Of the authors of Deuteronomy Bernard M. Levinson writes
. . . their concern was to implement their own agenda: to reflect a major transformation of all spheres of Judaean life — cultically, politically, theologically, judicially, ethically, and economically. The authors of Deuteronomy had a radically new vision of the religious and public polity and sought to implement unprecedented changes in religion and society. Precisely for that reason, the guise of continuity with the past became crucial. The authors of Deuteronomy sought to locate their innovative vision in prior textual authority by tendentiously appropriating texts like the Covenant Code [esp in Exodus], while freely going beyond them in programmatic and substantive terms to address matters like public administration, the role of the monarchy, and the laws of warfare.
Deuteronomy’s reuse of its textual patrimony was creative, active, revisionist, and tendentious. It functioned as a means of cultural transformation. (Deuteronomy and the Hermeneutics of Legal Innovation, p.16)
The authors of Deuteronomy used the very texts they opposed to introduce a contrary set of rules to displace them. The legal code in Exodus knew nothing about an obligatory single cult centre. Sacrifices could be performed wherever the people were — in every place — just as Abraham, Isaac and Jacob sacrificed in every place where they found God’s presence. So Exodus 20:24:
An altar of earth shall you make for me, and you shall sacrifice on it your burnt offerings and your peace offerings, your sheep and your oxen. In every place where I record my name I will come to you, and I will bless you.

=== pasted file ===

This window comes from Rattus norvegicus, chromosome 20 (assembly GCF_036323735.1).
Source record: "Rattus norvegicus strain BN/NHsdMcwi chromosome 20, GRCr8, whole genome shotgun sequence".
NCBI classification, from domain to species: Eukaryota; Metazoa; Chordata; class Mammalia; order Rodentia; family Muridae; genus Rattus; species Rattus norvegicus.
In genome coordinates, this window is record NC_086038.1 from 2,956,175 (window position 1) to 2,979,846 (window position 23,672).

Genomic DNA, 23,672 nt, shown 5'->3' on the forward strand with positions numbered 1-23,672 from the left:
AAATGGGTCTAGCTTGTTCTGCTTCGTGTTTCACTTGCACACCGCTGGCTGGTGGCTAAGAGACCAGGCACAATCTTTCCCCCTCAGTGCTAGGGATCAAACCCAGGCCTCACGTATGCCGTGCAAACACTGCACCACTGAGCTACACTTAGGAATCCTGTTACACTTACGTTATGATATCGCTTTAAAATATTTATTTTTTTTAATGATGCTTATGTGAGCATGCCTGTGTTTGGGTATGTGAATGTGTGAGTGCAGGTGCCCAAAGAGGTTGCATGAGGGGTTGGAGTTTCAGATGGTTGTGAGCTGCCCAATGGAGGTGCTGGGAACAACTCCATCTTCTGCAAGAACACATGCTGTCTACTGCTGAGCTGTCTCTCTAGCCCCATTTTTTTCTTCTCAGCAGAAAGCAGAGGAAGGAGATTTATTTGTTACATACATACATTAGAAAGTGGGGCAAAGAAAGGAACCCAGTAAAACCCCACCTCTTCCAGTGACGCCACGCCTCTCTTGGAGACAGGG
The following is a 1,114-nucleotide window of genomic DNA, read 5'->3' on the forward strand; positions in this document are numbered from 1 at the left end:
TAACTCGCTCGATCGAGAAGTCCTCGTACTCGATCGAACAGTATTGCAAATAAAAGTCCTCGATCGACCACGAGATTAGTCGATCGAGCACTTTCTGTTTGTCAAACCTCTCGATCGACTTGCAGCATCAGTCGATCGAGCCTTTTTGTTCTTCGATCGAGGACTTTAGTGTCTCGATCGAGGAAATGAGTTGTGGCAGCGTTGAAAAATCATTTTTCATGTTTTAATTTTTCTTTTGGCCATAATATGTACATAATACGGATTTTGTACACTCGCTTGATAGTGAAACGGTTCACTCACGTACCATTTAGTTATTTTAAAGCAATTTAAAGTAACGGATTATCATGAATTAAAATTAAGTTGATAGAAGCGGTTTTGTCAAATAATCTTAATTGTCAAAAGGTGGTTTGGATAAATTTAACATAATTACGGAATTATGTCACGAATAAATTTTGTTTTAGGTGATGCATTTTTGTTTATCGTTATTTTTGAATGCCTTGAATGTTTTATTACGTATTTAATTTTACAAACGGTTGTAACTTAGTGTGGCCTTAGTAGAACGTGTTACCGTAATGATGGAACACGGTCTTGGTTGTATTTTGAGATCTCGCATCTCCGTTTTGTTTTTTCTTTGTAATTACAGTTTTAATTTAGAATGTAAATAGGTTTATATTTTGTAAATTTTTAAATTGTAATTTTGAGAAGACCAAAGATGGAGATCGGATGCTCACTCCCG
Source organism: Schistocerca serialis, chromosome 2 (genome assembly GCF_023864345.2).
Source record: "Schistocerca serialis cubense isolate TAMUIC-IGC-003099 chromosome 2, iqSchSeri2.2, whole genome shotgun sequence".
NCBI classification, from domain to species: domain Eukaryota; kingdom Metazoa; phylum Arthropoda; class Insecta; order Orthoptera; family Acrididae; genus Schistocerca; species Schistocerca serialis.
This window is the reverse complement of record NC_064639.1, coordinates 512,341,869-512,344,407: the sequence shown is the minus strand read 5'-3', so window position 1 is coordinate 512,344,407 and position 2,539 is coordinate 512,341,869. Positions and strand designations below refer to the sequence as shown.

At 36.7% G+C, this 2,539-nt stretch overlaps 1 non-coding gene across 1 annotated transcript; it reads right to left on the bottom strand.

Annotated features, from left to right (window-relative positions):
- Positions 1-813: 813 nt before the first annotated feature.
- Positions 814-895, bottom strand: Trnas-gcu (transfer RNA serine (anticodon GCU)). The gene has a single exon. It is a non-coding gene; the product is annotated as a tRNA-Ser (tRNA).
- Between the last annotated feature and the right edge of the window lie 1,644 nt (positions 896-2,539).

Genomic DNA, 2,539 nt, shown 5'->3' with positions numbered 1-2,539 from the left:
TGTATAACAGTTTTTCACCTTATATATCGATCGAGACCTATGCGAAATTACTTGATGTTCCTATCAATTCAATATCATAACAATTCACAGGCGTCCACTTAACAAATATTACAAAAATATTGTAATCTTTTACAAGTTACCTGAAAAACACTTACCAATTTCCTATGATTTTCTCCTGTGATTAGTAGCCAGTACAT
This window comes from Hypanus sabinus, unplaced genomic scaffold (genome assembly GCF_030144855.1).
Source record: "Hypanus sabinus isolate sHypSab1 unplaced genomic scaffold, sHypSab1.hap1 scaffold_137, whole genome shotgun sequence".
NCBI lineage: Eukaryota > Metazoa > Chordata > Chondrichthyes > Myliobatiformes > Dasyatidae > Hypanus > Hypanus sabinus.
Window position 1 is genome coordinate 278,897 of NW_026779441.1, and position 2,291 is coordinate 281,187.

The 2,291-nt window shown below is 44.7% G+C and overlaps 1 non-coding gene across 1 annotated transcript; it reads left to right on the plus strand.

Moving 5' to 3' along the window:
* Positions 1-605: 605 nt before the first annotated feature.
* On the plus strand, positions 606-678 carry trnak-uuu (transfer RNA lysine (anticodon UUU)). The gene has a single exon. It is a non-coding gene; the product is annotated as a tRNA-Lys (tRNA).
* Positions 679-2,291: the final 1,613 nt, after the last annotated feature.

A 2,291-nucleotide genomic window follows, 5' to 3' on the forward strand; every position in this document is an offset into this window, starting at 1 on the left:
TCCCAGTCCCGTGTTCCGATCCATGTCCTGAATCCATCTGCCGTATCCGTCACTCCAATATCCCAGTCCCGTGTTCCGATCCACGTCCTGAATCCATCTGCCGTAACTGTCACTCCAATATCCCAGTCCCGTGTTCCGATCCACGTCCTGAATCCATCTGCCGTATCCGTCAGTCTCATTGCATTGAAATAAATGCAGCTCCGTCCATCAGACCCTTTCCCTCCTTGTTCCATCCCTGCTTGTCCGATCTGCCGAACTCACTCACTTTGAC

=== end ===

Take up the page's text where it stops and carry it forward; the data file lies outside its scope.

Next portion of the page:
Twisting your opponent’s words
I cannot repeat here the richness of Levinson’s textual comparison: a broad overview will have to do, so where the detail sounds shallow Levinson is not at fault. The Hebrew for “In every place where” above literally reads: in every [the] place. The Deuteronomist has reused the same words with a slight restructuring in Deuteronomy 12:13-15
Take heed to yourself that you do not offer your burnt offerings in every place that you see; but in the place which the Lord chooses, in one of your tribes, there you shall offer your burnt offerings, and there you shall do all that I command you. However, you may slaughter and eat meat within all your gates, whatever your heart desires, according to the blessing of the Lord your God which he has given you; the unclean and the clean may eat of it, of the gazelle and the deer alike.
The Deuteronomist appears to be explaining more fully the old law in Exodus while in fact he is contradicting its basic assumption and instruction. One of his tools for accomplishing this is to reuse but also restructure the targeted phrase in the Exodus law that he seeks to overturn.
The degree of technical scribal sophistication involved is remarkable. (p.33) Continue reading “Tactics of Religious Innovation: Deuteronomy and Gospels”